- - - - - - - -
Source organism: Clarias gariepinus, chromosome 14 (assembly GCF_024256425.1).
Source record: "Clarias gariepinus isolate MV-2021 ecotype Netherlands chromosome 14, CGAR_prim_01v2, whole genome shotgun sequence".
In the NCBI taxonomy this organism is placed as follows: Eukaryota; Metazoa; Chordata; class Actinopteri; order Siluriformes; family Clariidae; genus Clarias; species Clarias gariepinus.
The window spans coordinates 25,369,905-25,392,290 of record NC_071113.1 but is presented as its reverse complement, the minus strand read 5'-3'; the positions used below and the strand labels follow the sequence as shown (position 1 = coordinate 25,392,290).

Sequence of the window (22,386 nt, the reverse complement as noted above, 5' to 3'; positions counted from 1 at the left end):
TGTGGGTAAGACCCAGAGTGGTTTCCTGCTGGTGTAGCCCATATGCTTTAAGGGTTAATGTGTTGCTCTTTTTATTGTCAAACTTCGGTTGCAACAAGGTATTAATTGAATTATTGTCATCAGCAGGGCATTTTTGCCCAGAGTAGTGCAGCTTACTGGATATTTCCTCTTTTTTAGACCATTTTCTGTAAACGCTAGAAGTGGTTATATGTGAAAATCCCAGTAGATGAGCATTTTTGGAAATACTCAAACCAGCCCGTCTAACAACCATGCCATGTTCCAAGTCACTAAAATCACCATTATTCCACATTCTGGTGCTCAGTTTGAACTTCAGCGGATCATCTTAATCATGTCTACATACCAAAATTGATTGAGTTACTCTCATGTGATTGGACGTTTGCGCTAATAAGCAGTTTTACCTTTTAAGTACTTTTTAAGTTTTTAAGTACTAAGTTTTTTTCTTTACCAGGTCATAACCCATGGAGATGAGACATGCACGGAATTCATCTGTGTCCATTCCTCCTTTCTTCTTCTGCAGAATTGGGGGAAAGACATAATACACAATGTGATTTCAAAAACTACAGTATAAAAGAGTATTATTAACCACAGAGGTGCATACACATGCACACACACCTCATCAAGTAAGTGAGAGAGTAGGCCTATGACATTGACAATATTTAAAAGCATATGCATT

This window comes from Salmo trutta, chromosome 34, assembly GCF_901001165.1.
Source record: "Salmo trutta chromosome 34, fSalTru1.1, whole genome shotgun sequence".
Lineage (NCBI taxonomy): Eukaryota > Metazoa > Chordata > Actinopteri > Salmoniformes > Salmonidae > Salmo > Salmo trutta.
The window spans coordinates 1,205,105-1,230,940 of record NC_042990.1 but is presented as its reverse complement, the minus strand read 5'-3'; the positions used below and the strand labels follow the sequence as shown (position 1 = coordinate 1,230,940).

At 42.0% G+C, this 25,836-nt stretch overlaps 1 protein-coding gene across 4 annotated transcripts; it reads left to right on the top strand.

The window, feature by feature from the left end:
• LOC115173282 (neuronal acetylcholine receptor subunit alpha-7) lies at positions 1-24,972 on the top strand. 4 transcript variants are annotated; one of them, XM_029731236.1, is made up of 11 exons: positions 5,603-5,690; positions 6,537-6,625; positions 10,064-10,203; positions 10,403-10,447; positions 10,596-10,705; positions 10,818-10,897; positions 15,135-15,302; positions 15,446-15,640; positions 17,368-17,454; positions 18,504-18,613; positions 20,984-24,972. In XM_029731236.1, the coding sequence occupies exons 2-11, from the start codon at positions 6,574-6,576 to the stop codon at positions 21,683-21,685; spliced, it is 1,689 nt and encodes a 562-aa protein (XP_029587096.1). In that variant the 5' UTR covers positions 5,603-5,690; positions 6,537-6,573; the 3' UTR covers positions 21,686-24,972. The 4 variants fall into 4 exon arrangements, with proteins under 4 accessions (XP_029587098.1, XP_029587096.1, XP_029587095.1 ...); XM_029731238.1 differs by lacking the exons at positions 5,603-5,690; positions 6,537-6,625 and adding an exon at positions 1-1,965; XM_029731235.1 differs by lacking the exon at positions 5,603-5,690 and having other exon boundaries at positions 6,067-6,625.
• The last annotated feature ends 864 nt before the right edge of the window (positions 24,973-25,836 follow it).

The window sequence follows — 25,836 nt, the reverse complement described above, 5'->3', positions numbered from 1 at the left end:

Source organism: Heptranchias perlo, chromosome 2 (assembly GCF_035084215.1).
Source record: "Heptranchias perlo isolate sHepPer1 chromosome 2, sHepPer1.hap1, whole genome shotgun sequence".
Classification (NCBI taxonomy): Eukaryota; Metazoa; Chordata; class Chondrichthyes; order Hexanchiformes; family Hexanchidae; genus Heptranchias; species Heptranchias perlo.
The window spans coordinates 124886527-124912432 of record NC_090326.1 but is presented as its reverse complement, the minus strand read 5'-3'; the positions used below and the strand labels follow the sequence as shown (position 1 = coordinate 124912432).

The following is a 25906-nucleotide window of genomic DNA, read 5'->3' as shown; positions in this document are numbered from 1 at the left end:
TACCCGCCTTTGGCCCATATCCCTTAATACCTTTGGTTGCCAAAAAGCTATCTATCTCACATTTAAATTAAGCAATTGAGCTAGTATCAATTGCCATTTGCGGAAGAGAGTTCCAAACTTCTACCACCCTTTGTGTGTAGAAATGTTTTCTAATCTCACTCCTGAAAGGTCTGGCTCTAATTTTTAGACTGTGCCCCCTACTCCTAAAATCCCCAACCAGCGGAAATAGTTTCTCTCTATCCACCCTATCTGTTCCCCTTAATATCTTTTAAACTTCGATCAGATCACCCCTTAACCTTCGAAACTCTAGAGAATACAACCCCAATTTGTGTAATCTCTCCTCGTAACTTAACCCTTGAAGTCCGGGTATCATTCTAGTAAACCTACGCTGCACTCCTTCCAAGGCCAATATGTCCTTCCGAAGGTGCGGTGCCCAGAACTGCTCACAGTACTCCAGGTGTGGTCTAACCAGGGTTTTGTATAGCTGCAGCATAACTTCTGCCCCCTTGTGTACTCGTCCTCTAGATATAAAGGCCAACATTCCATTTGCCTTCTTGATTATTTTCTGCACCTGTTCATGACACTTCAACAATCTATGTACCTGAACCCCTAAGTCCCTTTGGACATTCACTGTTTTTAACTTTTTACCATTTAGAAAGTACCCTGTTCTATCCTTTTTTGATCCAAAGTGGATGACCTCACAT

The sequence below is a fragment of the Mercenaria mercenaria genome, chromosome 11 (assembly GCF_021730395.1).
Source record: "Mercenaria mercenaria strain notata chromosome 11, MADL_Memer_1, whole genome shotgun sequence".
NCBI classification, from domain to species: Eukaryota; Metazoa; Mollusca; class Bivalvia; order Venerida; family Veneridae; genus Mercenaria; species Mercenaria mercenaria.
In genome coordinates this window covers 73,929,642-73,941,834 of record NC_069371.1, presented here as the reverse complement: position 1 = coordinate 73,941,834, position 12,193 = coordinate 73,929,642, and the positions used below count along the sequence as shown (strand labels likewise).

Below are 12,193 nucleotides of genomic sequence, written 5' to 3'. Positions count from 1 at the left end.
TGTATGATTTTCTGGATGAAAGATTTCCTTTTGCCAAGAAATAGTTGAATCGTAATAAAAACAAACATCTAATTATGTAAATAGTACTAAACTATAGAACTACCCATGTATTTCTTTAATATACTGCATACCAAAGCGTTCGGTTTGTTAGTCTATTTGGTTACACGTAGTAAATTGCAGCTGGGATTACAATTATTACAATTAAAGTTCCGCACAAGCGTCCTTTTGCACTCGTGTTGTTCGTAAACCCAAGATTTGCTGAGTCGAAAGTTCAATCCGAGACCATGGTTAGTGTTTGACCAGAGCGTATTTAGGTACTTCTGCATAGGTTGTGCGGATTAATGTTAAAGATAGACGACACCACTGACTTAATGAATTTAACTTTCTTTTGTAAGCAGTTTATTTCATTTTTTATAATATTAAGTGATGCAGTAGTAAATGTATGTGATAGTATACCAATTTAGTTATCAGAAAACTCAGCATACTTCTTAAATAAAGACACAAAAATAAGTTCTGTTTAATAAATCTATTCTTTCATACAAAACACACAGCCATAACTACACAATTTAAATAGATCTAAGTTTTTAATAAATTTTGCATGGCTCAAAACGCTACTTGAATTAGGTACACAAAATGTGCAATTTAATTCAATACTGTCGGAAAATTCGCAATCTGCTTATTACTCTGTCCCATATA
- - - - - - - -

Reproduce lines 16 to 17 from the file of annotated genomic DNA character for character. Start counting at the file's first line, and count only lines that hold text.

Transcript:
Source organism: Heptranchias perlo, chromosome 2 (assembly GCF_035084215.1).
Source record: "Heptranchias perlo isolate sHepPer1 chromosome 2, sHepPer1.hap1, whole genome shotgun sequence".